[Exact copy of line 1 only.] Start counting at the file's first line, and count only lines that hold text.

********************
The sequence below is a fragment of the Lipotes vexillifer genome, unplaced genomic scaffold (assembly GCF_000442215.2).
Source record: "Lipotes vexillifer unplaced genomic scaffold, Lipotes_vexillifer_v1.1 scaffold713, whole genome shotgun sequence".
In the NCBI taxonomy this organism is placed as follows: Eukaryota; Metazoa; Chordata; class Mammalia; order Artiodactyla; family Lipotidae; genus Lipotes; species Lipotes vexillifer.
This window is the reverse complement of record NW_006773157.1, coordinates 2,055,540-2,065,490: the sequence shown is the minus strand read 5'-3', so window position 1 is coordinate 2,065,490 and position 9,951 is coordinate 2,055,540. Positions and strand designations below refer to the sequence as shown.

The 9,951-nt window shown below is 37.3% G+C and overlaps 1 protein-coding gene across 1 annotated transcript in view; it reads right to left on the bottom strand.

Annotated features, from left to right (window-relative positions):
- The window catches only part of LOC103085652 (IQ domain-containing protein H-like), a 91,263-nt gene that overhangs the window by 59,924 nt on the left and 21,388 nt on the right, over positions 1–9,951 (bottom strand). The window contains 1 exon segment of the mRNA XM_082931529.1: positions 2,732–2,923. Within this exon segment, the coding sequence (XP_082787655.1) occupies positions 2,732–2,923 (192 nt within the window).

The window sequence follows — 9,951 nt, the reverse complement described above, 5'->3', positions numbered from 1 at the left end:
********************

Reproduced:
The sequence below is a fragment of the Lipotes vexillifer genome, unplaced genomic scaffold (assembly GCF_000442215.2).